In earlier posts we outlined the social background of depression as rooted in the mismatch between the way we’re genetically programmed to live and the society we have created for ourselves. We believe that the modern pandemic of depression is largely a result of this mismatch.
In a hunter-gatherer society, abuse such as Sandi suffered could not have taken place. There would have been other protective adults around to observe and prevent it.
In global terms, the cure must be a social one. But while society and the medical profession seem stumped, you can immediately take some steps to get rid of your own depression and lack of optimism. Depression need not be a life sentence.
But getting free does mean changing your life, and, in particular, it means changing the basis of your relationships.
After taking the Uplift Program, along with some one-on-one sessions with Alicia, Sandi emerged from her depression. She came to see that it was not the result of any choices she had ever made or beliefs she had actively adopted. It was not her fault. That alone was a big relief and deprived the negative voices within her of a lot of their power.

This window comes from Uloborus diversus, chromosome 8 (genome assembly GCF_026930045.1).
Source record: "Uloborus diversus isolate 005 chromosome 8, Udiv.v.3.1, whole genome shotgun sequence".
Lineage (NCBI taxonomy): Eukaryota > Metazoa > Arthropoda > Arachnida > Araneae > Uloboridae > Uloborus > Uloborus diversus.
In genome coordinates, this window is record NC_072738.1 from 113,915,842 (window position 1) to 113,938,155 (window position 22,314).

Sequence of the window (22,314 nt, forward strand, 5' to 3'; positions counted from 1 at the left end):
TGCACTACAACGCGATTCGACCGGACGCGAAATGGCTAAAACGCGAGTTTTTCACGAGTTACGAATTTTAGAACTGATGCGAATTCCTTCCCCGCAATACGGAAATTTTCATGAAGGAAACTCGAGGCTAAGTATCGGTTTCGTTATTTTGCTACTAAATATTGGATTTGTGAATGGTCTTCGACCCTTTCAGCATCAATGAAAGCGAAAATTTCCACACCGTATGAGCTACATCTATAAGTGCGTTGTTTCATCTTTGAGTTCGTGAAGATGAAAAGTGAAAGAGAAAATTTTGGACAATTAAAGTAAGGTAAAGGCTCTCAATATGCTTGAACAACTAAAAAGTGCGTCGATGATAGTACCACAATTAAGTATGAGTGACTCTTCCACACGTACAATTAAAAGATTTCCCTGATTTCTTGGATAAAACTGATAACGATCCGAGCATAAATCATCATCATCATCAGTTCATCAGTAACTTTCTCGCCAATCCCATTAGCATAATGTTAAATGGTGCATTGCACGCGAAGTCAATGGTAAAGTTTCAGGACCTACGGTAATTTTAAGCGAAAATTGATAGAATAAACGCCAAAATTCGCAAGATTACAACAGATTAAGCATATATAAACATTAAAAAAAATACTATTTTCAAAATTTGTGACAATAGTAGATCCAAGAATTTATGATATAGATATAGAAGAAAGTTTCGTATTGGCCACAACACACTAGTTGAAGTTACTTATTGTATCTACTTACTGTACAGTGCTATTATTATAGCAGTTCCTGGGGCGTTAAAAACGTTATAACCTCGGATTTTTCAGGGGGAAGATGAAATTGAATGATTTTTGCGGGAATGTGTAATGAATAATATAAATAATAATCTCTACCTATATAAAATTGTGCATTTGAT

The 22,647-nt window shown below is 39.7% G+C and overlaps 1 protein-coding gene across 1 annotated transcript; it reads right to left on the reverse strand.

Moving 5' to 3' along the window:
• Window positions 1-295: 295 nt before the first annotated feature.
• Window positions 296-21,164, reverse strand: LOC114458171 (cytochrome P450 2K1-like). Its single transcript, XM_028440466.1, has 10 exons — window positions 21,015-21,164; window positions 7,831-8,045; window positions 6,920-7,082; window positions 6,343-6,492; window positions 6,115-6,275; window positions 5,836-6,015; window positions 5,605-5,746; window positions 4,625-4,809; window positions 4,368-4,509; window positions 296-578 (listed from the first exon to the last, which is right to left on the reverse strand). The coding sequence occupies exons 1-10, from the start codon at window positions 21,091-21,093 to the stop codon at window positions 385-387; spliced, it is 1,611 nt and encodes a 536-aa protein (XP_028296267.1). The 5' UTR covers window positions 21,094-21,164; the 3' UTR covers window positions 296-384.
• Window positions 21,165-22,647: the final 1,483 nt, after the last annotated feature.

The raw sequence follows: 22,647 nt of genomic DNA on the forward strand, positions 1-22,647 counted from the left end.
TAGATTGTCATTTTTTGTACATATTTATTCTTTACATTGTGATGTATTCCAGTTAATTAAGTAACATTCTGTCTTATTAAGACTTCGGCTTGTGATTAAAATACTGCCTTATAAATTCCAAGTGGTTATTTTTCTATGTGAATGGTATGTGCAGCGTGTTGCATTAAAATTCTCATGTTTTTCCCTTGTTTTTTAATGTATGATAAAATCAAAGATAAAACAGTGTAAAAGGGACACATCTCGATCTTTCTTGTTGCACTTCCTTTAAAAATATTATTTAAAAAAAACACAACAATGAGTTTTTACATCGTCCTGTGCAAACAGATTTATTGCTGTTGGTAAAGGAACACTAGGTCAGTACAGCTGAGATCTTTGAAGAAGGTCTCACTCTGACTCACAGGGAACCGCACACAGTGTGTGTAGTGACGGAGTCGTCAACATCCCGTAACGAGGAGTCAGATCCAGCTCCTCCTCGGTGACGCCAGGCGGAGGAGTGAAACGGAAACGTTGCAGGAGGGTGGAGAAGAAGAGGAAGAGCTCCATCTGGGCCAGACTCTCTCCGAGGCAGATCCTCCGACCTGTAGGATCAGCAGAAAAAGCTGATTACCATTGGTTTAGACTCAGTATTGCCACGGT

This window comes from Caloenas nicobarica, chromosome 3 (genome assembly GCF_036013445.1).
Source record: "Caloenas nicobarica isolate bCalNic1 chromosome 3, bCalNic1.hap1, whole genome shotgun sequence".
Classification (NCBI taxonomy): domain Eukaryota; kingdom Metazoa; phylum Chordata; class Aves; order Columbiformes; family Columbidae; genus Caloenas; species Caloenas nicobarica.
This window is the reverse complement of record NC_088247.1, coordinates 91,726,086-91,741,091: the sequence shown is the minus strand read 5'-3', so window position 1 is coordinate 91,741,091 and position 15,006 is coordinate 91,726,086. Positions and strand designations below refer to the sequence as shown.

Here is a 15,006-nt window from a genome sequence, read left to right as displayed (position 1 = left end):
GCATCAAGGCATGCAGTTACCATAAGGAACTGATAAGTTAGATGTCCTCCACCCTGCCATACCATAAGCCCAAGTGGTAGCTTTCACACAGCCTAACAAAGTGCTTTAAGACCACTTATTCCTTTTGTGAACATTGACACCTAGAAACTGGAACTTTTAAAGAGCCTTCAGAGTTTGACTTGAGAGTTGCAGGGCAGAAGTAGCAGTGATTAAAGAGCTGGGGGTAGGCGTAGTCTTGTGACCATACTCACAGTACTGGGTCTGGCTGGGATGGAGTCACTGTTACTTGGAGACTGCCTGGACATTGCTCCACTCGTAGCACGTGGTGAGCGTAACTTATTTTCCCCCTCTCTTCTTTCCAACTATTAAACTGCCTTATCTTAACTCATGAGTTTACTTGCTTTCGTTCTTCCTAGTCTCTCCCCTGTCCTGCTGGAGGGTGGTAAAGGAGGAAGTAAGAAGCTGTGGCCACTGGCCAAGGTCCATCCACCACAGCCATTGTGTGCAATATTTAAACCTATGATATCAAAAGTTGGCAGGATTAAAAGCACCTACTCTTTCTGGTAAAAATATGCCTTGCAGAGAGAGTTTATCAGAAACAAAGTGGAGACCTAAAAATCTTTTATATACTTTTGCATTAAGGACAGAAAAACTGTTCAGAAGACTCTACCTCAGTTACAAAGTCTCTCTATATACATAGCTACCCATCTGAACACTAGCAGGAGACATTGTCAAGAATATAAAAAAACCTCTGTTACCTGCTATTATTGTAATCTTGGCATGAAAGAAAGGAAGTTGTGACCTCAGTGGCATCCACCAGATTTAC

She also discovered that her early emotional and physical abuse had set in place the conditions for depression and anxiety, and the beliefs and actions programmed in at that time triggered and retriggered the ensuing mood disorders. She was able to identify how she had re-created negative relationship patterns from childhood in her adult love life, with friends, and at work.
She began to build relationships with people (including a new boyfriend) she could count on to support her and meet her needs by using the relationship techniques we’ll show you later. Instead of pulling her further into depression and anxiety, they became the mechanism for healing and transformation.
In the meantime, she started to mend a relationship she’d lost a long time ago—with her body. Using our Repatterning Movement exercises™ (RPMs) she learned to listen to that aspect of herself and regain a functional mastery of it. Slowly, the trauma of the past, and the accompanying physical pain, let go of her skeleton and muscles. Exercise, particularly in a natural environment, became a very important part of Sandi’s recovery. She began a walking schedule that she maintains to this day.
She used her new relationship techniques, together with other new skills, to enhance her self-esteem and sense of competence, especially in the workplace. Since this had been a major source of her feelings of helplessness and failure, her new career success did much to turn her state of mind around. As the work progressed, she began to feel that she was getting a new strength and serenity. These enabled her to meet challenges and make decisions she couldn’t have earlier. She started to explore spiritual ideas, recapturing a sense of connectedness that she lost many years before.
(extracted from) Creating Optimism: A Proven, 7-Step Program for Overcoming Depression, Based on the popular Uplift program, written by Bob Murray Ph. D., and Alicia Fortinberry, published by Mcgraw-Hill